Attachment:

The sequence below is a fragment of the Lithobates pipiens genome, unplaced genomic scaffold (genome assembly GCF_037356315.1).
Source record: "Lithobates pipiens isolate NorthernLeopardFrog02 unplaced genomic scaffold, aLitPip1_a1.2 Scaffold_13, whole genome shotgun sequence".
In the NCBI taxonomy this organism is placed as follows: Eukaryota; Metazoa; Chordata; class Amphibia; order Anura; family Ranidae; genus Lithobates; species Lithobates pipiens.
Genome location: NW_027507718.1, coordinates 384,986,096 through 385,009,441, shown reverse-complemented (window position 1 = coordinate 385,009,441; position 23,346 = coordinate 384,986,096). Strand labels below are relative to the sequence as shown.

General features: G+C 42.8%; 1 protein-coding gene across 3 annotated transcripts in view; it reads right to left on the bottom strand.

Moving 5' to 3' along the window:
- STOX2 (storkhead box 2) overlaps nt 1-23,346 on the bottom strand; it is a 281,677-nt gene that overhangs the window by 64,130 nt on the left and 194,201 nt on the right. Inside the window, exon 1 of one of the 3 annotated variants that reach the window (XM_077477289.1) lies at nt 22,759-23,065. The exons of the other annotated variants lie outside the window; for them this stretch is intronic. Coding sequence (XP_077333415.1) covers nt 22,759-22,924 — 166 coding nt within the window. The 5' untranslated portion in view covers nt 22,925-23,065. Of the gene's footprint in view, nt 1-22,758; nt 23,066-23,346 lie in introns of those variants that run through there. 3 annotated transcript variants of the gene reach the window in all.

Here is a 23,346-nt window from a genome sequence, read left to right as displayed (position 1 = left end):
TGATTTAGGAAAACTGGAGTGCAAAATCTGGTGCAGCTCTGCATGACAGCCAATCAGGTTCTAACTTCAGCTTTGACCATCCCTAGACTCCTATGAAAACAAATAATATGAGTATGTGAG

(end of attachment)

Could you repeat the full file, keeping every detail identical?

The sequence below is a fragment of the Lithobates pipiens genome, unplaced genomic scaffold (genome assembly GCF_037356315.1).
Source record: "Lithobates pipiens isolate NorthernLeopardFrog02 unplaced genomic scaffold, aLitPip1_a1.2 Scaffold_13, whole genome shotgun sequence".
In the NCBI taxonomy this organism is placed as follows: Eukaryota; Metazoa; Chordata; class Amphibia; order Anura; family Ranidae; genus Lithobates; species Lithobates pipiens.
Genome location: NW_027507718.1, coordinates 384,986,096 through 385,009,441, shown reverse-complemented (window position 1 = coordinate 385,009,441; position 23,346 = coordinate 384,986,096). Strand labels below are relative to the sequence as shown.

General features: G+C 42.8%; 1 protein-coding gene across 3 annotated transcripts in view; it reads right to left on the bottom strand.

Moving 5' to 3' along the window:
- STOX2 (storkhead box 2) overlaps nt 1-23,346 on the bottom strand; it is a 281,677-nt gene that overhangs the window by 64,130 nt on the left and 194,201 nt on the right. Inside the window, exon 1 of one of the 3 annotated variants that reach the window (XM_077477289.1) lies at nt 22,759-23,065. The exons of the other annotated variants lie outside the window; for them this stretch is intronic. Coding sequence (XP_077333415.1) covers nt 22,759-22,924 — 166 coding nt within the window. The 5' untranslated portion in view covers nt 22,925-23,065. Of the gene's footprint in view, nt 1-22,758; nt 23,066-23,346 lie in introns of those variants that run through there. 3 annotated transcript variants of the gene reach the window in all.

Here is a 23,346-nt window from a genome sequence, read left to right as displayed (position 1 = left end):
TGATTTAGGAAAACTGGAGTGCAAAATCTGGTGCAGCTCTGCATGACAGCCAATCAGGTTCTAACTTCAGCTTTGACCATCCCTAGACTCCTATGAAAACAAATAATATGAGTATGTGAG